The Psychedelics of Everyday Life

The Promises and Perils of Visionary Medicines

The Psychedelics of Everyday Life:

The Promises and Perils of Visionary Medicines

In this deeply personal story, Len Worley gleans wisdom from twenty-plus years of exploring therapeutic psychedelics (entheogens). He recounts psychological and spiritual breakthroughs, mystical and magical encounters, terrifying death and rebirth ordeals, and regrettable mistakes. 

Drawing on his training in dream studies and depth psychology, Dr. Worley shows the surprising therapeutic potential of visionary compounds and plants. But he also offers a sobering caution to the current idealization of psychedelics in modern culture. “Psychedelics,” he writes, “offer remarkable access to hidden aspects of the personality, revealing both unactualized potentials and undermining patterns. This can occur because normal ego defenses are softened, but with this undoing of the ego comes very real risks.” Here Dr. Worley discusses how psychedelics may heal as well as traumatize, or simply lead to an endless fascination of novel experiences.

Drawing parallels to dreaming, Dr. Worley notes that visionary experiences are often under-utilized for lack of understanding the symbolic language of our unconscious process. “People often marvel at or become terrified by the extraordinary images they encounter in dreams and psychedelics,” he writes, “but if these images are not understood and then assimilated into everyday life, they are of little value.”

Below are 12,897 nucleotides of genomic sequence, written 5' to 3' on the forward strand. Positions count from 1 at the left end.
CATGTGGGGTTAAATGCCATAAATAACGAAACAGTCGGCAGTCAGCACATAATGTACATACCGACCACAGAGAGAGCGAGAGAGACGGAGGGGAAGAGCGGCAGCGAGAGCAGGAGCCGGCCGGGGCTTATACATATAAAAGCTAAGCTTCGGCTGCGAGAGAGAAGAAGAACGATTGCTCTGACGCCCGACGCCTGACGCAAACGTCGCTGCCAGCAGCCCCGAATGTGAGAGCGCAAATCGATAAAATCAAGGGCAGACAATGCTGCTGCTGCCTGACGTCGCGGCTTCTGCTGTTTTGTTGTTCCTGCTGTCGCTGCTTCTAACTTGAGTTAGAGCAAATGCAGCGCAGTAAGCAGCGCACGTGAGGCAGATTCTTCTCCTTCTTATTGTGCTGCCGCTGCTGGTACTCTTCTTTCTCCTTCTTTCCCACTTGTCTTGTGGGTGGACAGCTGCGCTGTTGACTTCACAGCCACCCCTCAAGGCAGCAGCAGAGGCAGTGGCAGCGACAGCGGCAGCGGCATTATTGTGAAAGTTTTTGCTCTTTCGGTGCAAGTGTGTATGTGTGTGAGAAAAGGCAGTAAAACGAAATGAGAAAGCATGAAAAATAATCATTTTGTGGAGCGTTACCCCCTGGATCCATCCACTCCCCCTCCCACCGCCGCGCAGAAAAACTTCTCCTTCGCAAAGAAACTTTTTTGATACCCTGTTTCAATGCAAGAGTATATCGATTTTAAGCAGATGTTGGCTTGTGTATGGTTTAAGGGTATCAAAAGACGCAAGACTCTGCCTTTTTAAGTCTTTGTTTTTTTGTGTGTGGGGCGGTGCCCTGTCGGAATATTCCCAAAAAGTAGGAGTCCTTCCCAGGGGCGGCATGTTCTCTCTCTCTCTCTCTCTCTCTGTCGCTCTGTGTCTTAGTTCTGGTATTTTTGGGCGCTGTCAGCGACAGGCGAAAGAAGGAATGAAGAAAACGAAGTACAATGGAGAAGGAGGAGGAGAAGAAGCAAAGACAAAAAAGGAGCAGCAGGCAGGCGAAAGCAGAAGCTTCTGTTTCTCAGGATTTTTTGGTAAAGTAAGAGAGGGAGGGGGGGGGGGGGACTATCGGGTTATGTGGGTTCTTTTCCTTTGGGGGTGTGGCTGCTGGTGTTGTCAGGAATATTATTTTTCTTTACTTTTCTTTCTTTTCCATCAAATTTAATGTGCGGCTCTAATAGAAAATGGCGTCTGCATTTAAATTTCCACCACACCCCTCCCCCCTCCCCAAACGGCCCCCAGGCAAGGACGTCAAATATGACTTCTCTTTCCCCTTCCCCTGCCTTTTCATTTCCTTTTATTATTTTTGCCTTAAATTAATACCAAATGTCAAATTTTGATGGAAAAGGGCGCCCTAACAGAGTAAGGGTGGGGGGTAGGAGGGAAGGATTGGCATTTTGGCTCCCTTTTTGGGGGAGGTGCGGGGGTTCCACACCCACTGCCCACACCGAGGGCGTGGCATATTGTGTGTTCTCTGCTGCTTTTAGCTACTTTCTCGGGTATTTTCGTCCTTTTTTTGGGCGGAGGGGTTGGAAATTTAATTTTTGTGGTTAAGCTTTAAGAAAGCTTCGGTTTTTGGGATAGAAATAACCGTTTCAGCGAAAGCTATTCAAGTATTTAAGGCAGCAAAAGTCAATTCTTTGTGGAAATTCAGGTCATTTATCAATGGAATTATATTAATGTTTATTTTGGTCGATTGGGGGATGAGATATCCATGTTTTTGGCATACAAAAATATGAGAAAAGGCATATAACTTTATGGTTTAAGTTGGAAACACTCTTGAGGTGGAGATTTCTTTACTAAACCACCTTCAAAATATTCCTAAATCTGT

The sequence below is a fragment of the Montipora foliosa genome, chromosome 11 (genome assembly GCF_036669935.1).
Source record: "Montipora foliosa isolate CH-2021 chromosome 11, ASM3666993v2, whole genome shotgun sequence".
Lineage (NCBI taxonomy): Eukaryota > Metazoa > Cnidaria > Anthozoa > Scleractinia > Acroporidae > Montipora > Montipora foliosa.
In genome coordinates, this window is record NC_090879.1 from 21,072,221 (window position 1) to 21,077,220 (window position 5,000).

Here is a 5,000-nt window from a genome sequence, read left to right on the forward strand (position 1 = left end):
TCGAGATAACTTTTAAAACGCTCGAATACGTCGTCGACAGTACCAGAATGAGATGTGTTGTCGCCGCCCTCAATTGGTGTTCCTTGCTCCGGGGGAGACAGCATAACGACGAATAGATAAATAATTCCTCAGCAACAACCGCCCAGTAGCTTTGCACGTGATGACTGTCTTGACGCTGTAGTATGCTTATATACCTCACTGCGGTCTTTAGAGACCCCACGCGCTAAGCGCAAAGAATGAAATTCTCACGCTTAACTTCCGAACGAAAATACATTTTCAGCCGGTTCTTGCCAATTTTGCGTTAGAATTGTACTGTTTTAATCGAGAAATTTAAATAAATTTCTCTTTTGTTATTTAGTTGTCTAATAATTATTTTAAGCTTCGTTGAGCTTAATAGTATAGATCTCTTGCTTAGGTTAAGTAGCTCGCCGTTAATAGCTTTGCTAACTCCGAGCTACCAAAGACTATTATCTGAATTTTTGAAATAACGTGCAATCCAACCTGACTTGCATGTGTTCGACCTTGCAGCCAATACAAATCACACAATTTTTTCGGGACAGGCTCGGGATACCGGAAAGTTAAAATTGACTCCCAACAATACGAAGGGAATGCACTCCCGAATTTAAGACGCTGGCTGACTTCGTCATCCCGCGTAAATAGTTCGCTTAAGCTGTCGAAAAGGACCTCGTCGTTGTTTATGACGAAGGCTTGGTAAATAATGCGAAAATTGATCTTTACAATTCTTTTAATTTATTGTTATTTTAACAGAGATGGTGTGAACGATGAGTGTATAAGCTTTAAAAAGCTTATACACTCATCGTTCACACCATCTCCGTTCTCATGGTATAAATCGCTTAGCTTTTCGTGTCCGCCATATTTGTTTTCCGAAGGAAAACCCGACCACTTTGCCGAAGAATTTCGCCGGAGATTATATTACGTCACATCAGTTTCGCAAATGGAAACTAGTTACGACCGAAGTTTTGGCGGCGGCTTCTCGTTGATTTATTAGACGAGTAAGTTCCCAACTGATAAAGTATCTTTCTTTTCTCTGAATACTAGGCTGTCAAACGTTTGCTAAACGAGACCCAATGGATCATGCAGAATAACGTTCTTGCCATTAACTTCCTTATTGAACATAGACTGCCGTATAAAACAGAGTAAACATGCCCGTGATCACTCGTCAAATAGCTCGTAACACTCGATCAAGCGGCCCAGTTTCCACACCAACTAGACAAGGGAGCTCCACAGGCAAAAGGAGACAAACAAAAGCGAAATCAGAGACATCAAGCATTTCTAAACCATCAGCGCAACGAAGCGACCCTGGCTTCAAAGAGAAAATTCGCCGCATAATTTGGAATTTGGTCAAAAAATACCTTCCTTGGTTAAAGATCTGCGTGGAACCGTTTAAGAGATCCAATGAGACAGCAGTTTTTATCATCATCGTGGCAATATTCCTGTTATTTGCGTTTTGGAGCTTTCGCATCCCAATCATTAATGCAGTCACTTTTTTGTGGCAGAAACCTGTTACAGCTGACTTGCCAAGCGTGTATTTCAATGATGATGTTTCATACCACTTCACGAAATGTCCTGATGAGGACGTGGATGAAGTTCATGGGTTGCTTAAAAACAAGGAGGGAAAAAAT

This book is not just about psychedelics, however. Despite the profoundly meaningful effects of his explorations, Dr. Worley has come to value the life-enriching wisdom that comes from the experiences of everyday life, even the so-called lower emotions that spiritual practice often seeks to transcend. Grief, shame, anger, depression, and anxiety are “signals from Nature to guide us,” he writes. And the daily practice of studying dreams has proven to be “many times more useful,” Dr. Worley attests, than his numerous visionary experiences.

The heart of this book is about integrating (assimilating) intense experiences, not just having them. Whether it’s substance-induced visions, dreams, or the intensity of everyday life, understanding is vital. Here Dr. Worley draws on Carl Jung’s sage advice when he wrote:

I took care to understand every single image, and above all, to realize them in actual life. That is what we usually neglect to do… maybe we wonder about them, but that is all. We do not take the trouble to understand them, let alone draw ethical conclusions from them… It is equally a grave mistake to think that it is enough to gain some understanding of the image… Insight… must be converted into an ethical obligation. (Memories, Dreams, Reflections, pages 192-93)

It is this “ethical obligation” that Worley addresses. “It is not enough to marvel at or be entertained by the images of the unconscious,” he writes. “The challenge is to utilize these experiences to grow a self that is resilient, wise, and able to tolerate and make use of the inherent conflicting forces of the personality.” 

1 Entheogens refers to the use of psychedelics for therapeutic and spiritual purposes vs their recreational use.